“For God did not send his Son into the world to condemn the world, but in order that the world might be saved through him. Whoever believes in him is not condemned, but whoever does not believe is condemned already, because he has not believed in the name of the only Son of God.”
As we continue our study of John 3, we should note that most commentators believe that verses 16–21 were not spoken by Jesus but are rather John’s expanded commentary on Jesus’ meeting with Nicodemus. Lest we be confused about the fact that looking to Christ in faith alone is necessary for salvation (vv. 14–15), John elaborates on the purpose of Christ’s coming into the world and shows us that it is rooted in God’s desire to save sinners. Of course, that these are the words of John and not Jesus does not make them any less inspired or authoritative. All Scripture is God-breathed and finds its origin in our triune Creator.
John 3:17 explains that the purpose for the Son’s coming into the world was not condemnation but salvation. Certainly, John does not deny that condemnation results from the mission of the Son (v. 18), but what he is saying in verse 17 is that condemnation was not the primary purpose of the Son’s incarnation and ministry. Condemnation was more of an incidental or secondary result of the primary focus of the Son. He came into a world already darkened in sin and under condemnation (1:5), not primarily to increase the world’s condemnation but to provide a way for sinners to escape it. However, the opportunity for salvation is limited. Jesus is coming again, and God will judge mankind at that time by Christ Jesus, condemning the impenitent (Rom. 2). In a sermon on today’s passage, the early church father John Chrysostom observes, “There are two Advents of Christ, that which has been, and that which is to be; and the two are not for the same purpose; the first came to pass not that He might search into our actions, but that He might remit; the object of the second will be not to remit, but to [judge and condemn].”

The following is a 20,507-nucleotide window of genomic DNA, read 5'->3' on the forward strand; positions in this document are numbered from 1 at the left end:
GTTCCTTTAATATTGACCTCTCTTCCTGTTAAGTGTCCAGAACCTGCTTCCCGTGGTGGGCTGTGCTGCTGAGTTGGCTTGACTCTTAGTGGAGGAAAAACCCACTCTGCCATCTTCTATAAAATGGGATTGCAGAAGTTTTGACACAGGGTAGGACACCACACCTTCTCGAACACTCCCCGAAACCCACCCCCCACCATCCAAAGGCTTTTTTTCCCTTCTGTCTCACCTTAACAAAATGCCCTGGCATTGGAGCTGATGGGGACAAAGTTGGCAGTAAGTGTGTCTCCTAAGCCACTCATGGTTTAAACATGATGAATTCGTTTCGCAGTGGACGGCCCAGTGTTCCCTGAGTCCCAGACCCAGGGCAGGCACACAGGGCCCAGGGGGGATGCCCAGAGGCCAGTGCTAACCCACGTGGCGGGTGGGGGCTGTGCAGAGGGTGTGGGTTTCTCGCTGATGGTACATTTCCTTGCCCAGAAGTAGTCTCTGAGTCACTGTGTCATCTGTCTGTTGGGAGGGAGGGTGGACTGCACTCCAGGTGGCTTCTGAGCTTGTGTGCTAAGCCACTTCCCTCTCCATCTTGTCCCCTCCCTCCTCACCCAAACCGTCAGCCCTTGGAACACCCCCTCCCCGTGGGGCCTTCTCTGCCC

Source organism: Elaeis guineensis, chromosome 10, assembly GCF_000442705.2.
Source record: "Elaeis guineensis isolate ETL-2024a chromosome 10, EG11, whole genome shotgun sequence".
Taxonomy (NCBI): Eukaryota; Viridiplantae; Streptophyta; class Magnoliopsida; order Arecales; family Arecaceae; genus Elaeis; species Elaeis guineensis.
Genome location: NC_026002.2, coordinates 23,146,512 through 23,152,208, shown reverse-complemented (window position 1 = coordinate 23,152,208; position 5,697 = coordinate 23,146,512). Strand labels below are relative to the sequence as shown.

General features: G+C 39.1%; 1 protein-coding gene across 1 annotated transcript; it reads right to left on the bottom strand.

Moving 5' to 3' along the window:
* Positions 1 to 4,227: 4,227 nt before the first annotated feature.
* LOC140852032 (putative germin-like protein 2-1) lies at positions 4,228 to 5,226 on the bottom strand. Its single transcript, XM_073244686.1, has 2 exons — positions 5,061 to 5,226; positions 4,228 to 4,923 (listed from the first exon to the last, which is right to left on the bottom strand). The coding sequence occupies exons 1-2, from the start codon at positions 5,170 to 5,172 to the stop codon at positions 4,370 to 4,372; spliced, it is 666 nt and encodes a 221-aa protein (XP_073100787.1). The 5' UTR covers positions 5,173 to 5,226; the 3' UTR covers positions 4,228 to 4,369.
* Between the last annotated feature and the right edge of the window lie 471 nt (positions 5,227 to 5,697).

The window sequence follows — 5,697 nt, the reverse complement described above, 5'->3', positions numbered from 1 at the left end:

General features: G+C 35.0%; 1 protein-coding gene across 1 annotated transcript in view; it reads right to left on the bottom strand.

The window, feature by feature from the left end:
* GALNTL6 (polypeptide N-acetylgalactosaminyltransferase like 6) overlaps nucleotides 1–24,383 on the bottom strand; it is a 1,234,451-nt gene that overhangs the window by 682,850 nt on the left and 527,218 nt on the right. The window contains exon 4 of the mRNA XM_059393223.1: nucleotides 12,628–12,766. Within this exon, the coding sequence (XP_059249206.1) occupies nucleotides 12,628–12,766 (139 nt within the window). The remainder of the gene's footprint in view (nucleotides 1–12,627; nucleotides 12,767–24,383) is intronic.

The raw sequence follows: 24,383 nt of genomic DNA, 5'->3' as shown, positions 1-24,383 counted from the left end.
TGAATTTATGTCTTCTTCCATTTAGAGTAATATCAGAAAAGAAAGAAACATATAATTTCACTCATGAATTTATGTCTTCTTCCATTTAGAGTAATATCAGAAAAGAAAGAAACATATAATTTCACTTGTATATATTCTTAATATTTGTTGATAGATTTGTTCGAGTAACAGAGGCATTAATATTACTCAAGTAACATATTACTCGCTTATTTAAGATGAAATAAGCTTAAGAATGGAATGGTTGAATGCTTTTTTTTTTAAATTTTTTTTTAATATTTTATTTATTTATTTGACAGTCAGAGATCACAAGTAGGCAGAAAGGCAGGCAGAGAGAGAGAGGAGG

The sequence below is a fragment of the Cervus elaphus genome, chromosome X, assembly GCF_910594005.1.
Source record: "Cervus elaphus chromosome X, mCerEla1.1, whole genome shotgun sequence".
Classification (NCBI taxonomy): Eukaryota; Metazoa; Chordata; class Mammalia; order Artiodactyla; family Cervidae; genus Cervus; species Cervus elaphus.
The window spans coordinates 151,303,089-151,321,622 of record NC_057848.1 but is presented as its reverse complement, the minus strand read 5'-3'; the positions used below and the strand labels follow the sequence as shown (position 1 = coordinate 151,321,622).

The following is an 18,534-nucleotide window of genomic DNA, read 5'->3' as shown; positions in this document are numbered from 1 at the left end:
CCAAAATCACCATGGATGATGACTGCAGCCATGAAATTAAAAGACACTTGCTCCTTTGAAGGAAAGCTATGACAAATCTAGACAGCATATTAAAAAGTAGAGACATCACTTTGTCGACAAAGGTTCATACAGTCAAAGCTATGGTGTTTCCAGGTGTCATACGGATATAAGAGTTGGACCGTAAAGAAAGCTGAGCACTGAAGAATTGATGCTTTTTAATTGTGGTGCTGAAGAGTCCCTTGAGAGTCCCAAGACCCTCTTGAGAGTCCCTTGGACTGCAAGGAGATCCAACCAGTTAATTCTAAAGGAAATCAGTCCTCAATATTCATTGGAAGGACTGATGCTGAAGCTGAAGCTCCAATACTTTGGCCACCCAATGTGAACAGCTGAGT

Full and final condemnation of the impenitent is coming when Christ returns, but that does not mean condemnation is not already here in some sense. If Christ is the only way of salvation, as John’s gospel makes clear in passages such as 3:16 and 14:6, then to reject Him as Savior is to put oneself under condemnation. This is the point of John 3:18. The fullest expression of condemnation will not come until the last day, but rejection of Christ before then means that the sentence of condemnation is already pronounced and all that awaits is final punishment. Dr. R.C. Sproul writes in his commentary Romans that “those who look to Christ escape condemnation, but those who refuse to trust Him are as good as condemned already.”
Coram DeoLiving before the face of God
We proclaim Christ as Savior because the primary purpose for His coming into the world was to provide salvation. Yet, we cannot forget that condemnation also results when people reject Him. As you share the gospel with others, take care to warn them that rejecting Christ as Savior will mean their eternal condemnation.